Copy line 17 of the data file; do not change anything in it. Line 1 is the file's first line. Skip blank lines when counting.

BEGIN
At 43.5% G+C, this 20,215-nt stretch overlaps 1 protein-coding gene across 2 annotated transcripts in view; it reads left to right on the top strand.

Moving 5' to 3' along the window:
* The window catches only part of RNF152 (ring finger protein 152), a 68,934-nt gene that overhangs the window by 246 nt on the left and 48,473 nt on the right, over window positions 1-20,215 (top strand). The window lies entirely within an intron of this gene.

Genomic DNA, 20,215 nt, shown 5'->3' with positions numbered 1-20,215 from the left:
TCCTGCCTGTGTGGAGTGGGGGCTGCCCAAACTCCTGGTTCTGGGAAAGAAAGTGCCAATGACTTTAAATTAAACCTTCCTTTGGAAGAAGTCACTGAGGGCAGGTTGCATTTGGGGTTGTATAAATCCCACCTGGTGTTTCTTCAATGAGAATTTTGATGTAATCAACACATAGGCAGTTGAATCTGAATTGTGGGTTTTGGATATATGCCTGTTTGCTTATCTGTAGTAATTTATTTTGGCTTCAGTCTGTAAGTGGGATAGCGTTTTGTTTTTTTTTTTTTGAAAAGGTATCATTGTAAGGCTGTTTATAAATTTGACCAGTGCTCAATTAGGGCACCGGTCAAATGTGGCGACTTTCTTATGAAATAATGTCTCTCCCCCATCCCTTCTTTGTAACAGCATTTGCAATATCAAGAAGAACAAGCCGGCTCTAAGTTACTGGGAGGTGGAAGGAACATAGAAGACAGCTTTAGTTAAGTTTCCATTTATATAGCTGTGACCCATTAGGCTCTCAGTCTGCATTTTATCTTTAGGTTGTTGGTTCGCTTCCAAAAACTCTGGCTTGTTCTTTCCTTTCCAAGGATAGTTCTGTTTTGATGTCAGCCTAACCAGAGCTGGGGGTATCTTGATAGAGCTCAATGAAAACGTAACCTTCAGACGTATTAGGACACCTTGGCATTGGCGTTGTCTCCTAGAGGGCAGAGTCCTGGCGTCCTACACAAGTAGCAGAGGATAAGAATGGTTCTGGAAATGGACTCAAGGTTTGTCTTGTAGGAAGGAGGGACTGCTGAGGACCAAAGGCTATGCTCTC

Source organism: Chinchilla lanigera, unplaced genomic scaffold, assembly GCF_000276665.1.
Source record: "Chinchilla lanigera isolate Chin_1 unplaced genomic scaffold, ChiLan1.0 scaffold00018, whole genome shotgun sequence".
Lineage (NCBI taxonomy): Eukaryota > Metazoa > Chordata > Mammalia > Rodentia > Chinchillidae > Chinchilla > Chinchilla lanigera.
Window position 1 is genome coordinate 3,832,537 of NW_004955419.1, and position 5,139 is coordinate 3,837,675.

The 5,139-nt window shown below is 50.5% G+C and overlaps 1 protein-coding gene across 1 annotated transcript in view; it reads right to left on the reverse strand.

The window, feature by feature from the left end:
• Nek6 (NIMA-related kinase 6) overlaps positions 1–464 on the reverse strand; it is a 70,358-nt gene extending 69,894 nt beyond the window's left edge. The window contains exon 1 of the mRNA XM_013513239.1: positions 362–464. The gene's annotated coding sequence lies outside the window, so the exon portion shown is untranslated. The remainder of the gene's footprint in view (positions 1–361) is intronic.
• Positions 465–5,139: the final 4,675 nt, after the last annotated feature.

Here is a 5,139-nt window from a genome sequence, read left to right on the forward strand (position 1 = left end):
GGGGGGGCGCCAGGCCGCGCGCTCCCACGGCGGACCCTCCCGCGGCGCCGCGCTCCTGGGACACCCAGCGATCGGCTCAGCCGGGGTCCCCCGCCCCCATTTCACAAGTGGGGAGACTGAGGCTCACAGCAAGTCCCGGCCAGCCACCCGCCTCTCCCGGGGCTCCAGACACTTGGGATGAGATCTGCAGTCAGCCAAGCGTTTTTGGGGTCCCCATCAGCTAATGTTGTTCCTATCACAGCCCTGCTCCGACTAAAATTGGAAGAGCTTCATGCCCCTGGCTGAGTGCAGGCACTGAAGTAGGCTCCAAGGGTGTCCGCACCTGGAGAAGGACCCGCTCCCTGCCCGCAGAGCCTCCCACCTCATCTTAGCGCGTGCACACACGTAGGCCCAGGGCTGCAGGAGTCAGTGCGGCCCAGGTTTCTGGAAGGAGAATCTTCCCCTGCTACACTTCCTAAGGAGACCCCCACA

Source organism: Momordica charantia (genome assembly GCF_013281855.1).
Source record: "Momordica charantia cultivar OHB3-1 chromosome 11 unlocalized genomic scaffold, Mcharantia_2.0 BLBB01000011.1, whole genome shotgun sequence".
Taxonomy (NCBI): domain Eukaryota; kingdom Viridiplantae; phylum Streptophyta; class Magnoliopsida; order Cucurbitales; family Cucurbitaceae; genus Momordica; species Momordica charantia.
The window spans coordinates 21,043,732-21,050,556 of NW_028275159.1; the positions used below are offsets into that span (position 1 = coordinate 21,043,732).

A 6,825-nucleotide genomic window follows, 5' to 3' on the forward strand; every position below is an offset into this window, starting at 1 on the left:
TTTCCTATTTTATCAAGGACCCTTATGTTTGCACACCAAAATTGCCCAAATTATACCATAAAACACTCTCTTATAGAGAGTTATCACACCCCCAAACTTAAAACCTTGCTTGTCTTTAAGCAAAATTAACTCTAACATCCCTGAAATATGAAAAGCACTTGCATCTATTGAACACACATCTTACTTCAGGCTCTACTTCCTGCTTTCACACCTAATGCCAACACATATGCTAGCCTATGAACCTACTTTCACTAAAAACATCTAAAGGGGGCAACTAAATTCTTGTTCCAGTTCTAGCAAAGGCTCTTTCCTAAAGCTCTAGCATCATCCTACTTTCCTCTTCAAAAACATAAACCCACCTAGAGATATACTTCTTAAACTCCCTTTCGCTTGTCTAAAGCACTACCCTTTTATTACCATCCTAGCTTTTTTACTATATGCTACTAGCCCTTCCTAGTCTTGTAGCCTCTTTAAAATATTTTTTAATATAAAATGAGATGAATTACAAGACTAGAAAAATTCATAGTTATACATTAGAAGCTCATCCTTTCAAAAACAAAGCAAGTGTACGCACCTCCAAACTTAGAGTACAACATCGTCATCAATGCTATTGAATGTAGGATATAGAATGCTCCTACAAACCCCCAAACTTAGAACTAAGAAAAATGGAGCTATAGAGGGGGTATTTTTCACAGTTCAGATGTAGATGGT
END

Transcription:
Source record: "Momordica charantia cultivar OHB3-1 chromosome 11 unlocalized genomic scaffold, Mcharantia_2.0 BLBB01000011.1, whole genome shotgun sequence".